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Nice! Did you make this for someone to use, or is it a show piece? I had a work colleague, who was a novice horse rider, rave about the McLellan saddle he rode on a pack trip.  I wondered if he correctly identified the saddle because I've never seen them in use for any regular horse sport.  I've never used one, but wonder how comfortable they are.  --John

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Comfort and Army go together with Military Intelligence

Edited by chrisash

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I knew a few old quartermasters who assured me that the McLellan was primarily designed to be horse friendly not rider friendly but over time, improvements were made with the trooper in mind. The model in the pictured is the 1917, one of the most advanced but I never knew an old cavalry Sargent who wasn't one tough booger. Endurance saddles are much like them? 

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Very nice!

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4 hours ago, Squilchuck said:

Nice! Did you make this for someone to use, or is it a show piece? I had a work colleague, who was a novice horse rider, rave about the McLellan saddle he rode on a pack trip.  I wondered if he correctly identified the saddle because I've never seen them in use for any regular horse sport.  I've never used one, but wonder how comfortable they are.  --John

Personally I ride this saddle (original 1904 ) and I use it for riding in mountains. For me it's best  saddle -  light, best balance, short etc.

I did this one for a man who celebrate US Cavalary in Germany. 

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On 1/2/2019 at 9:29 AM, chrisash said:

Comfort and Army go together with Military Intelligence

:lol:

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I know this thread is a little old...but then so am I. :)

From where do you source your brass parts? What weight of leather did you use? What type of leather (skirting, harness, etc) I have a late 1800s McClellan knock-off I'd like to rebuild/restore to usable condition. I've been told a 7-8oz skirting leather, but that feels heavier than what was originally on it. The original leather is suitable for patterns, but most of the seams were ripping out. Any handy hints and suggestions would be welcome. I'll be hand-stitching.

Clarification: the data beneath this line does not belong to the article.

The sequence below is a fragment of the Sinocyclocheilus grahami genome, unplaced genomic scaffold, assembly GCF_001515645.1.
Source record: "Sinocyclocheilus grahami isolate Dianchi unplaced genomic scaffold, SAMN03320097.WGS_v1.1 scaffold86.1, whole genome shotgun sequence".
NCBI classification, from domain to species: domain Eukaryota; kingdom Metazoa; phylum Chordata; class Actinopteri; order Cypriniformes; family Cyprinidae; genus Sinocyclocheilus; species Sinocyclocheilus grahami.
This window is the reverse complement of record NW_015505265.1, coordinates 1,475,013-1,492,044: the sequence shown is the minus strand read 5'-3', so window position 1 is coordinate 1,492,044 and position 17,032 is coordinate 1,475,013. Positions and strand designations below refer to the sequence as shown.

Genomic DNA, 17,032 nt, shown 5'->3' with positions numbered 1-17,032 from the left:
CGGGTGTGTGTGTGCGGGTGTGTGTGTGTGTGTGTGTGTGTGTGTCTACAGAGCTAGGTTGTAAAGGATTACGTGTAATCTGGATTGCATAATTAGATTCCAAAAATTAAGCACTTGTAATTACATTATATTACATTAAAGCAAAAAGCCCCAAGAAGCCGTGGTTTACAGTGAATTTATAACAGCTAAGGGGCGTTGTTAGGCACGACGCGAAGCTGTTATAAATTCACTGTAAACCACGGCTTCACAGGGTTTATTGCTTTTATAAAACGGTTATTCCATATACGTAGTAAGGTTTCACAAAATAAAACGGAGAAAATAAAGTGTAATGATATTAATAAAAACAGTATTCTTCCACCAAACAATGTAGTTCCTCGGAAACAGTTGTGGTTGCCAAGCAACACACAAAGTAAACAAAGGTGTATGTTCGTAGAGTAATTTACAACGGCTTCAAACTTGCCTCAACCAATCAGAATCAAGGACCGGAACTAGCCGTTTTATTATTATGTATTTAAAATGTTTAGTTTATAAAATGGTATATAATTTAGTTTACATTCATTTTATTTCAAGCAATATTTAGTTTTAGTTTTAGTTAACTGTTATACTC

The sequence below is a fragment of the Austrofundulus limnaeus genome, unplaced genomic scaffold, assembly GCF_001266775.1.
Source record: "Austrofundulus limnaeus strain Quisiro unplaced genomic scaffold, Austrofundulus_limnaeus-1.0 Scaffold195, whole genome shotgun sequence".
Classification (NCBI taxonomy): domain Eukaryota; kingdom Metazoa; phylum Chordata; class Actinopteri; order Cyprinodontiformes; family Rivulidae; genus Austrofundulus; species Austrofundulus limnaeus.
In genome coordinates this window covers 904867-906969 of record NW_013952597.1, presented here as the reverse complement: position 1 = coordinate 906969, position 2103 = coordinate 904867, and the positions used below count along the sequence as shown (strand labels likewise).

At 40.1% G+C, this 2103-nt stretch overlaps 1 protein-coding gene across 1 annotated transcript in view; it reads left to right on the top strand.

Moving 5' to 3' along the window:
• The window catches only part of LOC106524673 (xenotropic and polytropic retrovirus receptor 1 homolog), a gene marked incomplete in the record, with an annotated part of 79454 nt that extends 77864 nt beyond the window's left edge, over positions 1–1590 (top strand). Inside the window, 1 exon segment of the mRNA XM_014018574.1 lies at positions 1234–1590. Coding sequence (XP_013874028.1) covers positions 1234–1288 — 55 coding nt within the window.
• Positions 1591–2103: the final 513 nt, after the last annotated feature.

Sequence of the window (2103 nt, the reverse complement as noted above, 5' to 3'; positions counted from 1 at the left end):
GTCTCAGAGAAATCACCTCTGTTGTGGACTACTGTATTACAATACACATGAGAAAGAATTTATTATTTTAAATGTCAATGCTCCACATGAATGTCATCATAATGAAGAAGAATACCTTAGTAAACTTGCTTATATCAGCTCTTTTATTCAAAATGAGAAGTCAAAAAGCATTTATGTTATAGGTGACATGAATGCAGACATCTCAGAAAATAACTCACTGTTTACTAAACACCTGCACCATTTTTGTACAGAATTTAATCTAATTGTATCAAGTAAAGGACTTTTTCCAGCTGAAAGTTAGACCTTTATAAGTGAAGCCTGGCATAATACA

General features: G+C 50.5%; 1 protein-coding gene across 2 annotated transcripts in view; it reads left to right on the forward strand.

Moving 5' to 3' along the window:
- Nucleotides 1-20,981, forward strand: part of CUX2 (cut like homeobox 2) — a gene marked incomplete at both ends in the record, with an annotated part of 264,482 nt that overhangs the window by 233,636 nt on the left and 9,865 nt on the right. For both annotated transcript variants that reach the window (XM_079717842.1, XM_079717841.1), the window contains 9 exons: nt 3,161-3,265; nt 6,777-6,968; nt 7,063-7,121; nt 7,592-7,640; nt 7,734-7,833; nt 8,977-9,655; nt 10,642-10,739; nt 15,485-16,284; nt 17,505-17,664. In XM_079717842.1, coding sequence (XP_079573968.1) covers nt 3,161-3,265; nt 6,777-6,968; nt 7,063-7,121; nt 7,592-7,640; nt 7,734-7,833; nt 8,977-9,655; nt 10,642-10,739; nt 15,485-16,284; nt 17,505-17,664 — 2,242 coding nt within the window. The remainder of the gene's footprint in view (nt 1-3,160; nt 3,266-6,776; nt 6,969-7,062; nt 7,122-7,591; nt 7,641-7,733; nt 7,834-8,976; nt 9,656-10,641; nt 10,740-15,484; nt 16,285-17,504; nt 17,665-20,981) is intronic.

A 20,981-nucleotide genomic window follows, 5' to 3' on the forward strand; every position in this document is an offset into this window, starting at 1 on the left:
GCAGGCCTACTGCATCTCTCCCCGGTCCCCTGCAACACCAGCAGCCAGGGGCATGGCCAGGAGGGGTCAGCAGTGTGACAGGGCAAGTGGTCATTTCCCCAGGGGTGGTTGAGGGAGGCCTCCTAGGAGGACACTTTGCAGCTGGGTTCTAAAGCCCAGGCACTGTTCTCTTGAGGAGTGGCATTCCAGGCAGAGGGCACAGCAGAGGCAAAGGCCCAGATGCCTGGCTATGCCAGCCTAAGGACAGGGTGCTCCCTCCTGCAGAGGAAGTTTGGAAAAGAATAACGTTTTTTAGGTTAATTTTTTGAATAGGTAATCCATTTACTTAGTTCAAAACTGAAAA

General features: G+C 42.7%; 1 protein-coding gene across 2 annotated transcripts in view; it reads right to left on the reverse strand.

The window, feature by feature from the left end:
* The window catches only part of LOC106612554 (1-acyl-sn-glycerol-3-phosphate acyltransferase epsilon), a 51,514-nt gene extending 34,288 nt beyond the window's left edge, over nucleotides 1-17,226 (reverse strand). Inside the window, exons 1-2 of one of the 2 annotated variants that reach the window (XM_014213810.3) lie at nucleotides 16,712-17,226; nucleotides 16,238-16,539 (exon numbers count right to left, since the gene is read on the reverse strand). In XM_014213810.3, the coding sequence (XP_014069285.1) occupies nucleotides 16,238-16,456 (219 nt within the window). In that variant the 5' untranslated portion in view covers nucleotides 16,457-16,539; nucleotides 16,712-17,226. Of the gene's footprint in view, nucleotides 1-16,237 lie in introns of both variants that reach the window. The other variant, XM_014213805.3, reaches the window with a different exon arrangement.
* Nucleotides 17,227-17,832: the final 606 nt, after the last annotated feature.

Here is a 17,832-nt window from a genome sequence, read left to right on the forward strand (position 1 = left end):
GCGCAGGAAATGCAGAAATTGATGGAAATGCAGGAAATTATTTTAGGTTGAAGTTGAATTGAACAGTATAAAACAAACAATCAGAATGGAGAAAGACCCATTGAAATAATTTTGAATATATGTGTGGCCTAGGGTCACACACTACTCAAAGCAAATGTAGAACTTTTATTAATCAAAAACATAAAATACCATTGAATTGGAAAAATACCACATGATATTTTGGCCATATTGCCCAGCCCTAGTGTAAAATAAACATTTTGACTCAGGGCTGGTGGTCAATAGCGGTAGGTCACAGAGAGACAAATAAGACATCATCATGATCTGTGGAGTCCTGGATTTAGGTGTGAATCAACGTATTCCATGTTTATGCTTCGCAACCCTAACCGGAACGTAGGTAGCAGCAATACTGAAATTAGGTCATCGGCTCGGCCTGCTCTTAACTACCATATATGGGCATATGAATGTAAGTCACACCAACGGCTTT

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Brass parts used to be fairly plentiful and easy to find - Mast Harness made a ton of reproduction pieces, and Weaver carried them for awhile after buying Mast out.  Doesn't look like Weaver lists their 'reenactment hardware' anymore.  Plenty of NOS repro brass on eBay, but oddly enough, the sellers tend to list them for original artifact prices :rolleyes2: .   Some folks have stashes tho...

The covers on military McClellan's were 6-7 oz. collar leather.  Having done new covers from tracings of old pieces, that will work, but you want to make and install the covers like the original were done.  Put all the leather pieces together OFF the saddletree, leaving only the outside seams open.  The smaller top sidebar covers can be stitched to the bottom covers where the arches are at.  This makes a "boneless" saddle - you case the leather and fit the cantle over first, then the pommel, and then pull the bottom covers through the center slot.  Fit the top sidebar tips over, then it's all about smoothing the leather, tacking the gaps along the pommel and cantle outside edges.  This just leaves the outer seams to stitch up..

Todd H.

https://www.militaryhorse.org/

 

 

 

closing_cover.png

fitting_cover.png

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20 hours ago, MilitaryHorse said:

Brass parts used to be fairly plentiful and easy to find - Mast Harness made a ton of reproduction pieces, and Weaver carried them for awhile after buying Mast out.  Doesn't look like Weaver lists their 'reenactment hardware' anymore.  Plenty of NOS repro brass on eBay, but oddly enough, the sellers tend to list them for original artifact prices :rolleyes2: .   Some folks have stashes tho...

The covers on military McClellan's were 6-7 oz. collar leather.  Having done new covers from tracings of old pieces, that will work, but you want to make and install the covers like the original were done.  Put all the leather pieces together OFF the saddletree, leaving only the outside seams open.  The smaller top sidebar covers can be stitched to the bottom covers where the arches are at.  This makes a "boneless" saddle - you case the leather and fit the cantle over first, then the pommel, and then pull the bottom covers through the center slot.  Fit the top sidebar tips over, then it's all about smoothing the leather, tacking the gaps along the pommel and cantle outside edges.  This just leaves the outer seams to stitch up..

Todd H.

https://www.militaryhorse.org/

 

 

 

closing_cover.png

fitting_cover.png

Fantastic pictures, for historical interest if nothing else!  I can see a Campbell/Randall stitcher being used the first picture.  It's rare to find such an old photograph of a leatherworker in action, with such clarity.

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Wow I am glad this thread came back to life. OP made a great looking saddle and I also love seeing old photos of leather workers doing thing deal.

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